by Aaron Warner
At Town Meeting this March, Hartford voted to become a ‘sanctuary city.’ Hartford is better known to most Vermonters for its unincorporated village of White River Junction. This decision to officially become more “welcoming,” and potential state legislation to decriminalize or legalize hard drugs, has led some Hartford residents to express concern about public safety and drug abuse.
Last week, Joe Trottier, caretaker and resident of the Advent Christian Campground, discovered an unauthorized campsite in the woods on the property. It was also reported that, in a nearby cemetery, a similar abandoned campsite was found with needles left lying among the remains.
It seems as though some wanderers saw fit to set up tents with camping gear and bags. The crew had the keenness of mind to bring a garbage can yet the carelessness to leave it along with piles of refuse strewn about the woods and other locations on the property. In keeping with scenes in sanctuary cities out west, they also saw fit to mark the territory with graffiti.
Mr. Trottier expressed his frustration with what he sees as policies that enable rather than encourage.
“I’m all for giving people a hand-up, but it’s not helping anyone when we just give hand-outs.”
The discussion with Mr. Trottier touched on the new trend toward decriminalizing drugs in western cities such as San Francisco, Portland, Oregon and Seattle, and in their states. The State of Oregon reports drug overdoses are up 70% this year from last.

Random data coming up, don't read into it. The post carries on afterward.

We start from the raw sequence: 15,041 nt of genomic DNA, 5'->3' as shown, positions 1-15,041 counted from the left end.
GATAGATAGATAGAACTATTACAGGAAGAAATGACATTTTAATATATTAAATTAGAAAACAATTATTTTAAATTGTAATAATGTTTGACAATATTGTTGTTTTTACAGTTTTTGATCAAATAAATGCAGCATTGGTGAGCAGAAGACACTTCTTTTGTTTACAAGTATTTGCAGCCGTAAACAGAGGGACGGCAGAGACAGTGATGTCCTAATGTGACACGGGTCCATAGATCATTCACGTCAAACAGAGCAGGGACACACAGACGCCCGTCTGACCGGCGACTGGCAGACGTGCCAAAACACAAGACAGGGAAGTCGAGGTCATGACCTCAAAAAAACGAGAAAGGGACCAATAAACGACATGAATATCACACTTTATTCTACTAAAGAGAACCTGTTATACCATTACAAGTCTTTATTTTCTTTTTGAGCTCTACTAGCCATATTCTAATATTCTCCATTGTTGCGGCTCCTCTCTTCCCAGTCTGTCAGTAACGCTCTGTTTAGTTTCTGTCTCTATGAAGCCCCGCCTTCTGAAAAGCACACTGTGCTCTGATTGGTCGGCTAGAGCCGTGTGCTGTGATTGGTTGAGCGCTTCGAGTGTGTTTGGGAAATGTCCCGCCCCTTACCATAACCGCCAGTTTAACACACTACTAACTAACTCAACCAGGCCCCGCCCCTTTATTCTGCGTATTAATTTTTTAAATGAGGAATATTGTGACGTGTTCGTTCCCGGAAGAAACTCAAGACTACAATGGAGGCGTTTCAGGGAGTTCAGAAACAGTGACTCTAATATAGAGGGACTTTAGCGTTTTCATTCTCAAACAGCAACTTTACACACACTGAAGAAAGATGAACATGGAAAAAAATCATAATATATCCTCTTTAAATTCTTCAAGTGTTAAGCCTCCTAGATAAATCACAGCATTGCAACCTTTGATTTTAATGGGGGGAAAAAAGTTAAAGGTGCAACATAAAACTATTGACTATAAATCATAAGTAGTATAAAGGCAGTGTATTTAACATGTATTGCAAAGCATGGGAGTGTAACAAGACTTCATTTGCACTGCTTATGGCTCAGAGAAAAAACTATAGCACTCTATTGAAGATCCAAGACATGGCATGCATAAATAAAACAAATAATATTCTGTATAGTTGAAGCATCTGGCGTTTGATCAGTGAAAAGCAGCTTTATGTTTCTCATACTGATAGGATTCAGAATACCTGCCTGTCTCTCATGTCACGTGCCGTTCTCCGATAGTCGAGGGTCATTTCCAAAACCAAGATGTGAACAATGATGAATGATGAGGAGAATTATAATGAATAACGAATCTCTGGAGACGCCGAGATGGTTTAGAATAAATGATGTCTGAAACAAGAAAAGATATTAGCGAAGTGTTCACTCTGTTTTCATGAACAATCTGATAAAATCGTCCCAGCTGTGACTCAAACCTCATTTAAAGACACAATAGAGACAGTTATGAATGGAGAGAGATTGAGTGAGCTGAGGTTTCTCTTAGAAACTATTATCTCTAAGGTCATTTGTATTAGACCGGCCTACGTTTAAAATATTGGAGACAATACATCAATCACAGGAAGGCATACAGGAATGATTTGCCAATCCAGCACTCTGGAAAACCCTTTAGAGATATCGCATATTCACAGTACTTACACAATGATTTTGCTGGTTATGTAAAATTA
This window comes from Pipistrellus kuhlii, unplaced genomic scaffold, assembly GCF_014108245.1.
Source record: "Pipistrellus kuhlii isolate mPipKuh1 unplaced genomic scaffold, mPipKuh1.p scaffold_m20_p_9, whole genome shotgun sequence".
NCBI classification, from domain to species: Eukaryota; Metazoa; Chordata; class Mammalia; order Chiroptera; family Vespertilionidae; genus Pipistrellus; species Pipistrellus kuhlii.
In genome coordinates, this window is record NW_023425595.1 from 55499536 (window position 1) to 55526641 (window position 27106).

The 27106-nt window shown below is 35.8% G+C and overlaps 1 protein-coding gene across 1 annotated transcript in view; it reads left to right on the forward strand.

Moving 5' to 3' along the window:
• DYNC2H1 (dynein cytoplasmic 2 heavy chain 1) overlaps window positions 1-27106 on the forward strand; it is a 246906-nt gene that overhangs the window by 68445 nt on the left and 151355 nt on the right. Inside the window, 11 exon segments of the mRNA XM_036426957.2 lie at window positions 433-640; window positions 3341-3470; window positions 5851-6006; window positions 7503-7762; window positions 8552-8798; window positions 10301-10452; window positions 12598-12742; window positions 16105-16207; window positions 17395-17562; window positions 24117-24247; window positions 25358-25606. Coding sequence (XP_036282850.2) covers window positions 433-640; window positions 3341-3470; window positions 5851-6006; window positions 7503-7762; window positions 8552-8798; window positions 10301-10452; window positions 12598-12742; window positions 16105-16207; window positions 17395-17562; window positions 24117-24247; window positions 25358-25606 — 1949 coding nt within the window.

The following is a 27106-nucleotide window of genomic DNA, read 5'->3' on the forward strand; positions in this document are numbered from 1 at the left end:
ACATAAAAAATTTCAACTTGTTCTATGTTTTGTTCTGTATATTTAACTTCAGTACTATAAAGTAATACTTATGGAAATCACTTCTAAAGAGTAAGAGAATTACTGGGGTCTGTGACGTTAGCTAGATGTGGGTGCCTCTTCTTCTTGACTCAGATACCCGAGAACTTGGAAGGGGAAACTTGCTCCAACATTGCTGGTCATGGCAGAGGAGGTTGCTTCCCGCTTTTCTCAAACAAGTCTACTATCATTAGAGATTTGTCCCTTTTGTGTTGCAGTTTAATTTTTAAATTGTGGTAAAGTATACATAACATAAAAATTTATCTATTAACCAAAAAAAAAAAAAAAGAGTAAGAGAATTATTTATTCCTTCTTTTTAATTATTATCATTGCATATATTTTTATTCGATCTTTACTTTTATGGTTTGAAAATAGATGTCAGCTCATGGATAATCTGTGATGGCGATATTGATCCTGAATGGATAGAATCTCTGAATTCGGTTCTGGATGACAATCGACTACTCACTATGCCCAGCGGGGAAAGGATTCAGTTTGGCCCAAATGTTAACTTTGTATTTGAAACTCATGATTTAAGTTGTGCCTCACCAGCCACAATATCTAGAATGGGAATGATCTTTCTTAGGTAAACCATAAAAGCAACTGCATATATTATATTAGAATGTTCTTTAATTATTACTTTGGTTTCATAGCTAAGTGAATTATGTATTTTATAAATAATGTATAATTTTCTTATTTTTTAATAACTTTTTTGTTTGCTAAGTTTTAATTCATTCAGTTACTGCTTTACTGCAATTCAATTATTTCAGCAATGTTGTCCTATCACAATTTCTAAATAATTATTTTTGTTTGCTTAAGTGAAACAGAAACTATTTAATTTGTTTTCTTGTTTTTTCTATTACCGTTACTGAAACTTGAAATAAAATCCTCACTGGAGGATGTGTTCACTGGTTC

With hard drugs no longer made illegal in small amounts, swarms of users appear to have invaded once clean and mostly safe city blocks and turned them into drug-addled tent cities. Proponents of this approach suggest it’s an understanding and merciful thing to do to unburden prisons from non-violent criminals. However, the influx of drug users have created negative impacts on taxpayers, local business owners, and children.
Trottier knows whereof he speaks. Over forty-years clean and sober he has seen first-hand the devastation of drinking and drugs. Living the wild and irresponsible lifestyle in his twenties and early thirties, despite having a thriving pool business, he lost everything including his marriage.
“The Lord needed to humble me,” Trottier remarked remarked. “It’s not all it’s cracked up to be. Who wants to live in tent strung out on drugs anyway?”
Sympathetic to their plight, Mr.Trottier understands the human condition and the desire to fill the pain or hurt of this life with the escape of drugs and alcohol.
“There’s no future in it for them,” he warns with a note of compassion. On the bright side, he’s gone on to a second successful career as a driver for area sports teams. With Christmas right around the corner in this crazy year of the pandemic, Trottier’s life is a story of redemption.
“Our town council doesn’t seem to understand this,” Trottier said. “They think they’re trying to help when really they will not only be enabling drug users to continue to disrespect public and private property. They’ll be hurting the rest of the town and its businesses if we allow this to continue.”
In Vermont, deaths by opioid overdose are up 50% over last year. Homelessness has been impacted by less access to traditional shelters due to pandemic concerns, and by a housing affordability crisis. Time will tell if, in regard to drug use, drug laws, and the spread of homelessness, Vermont goes the way of west coast cities.
Categories: Society & Culture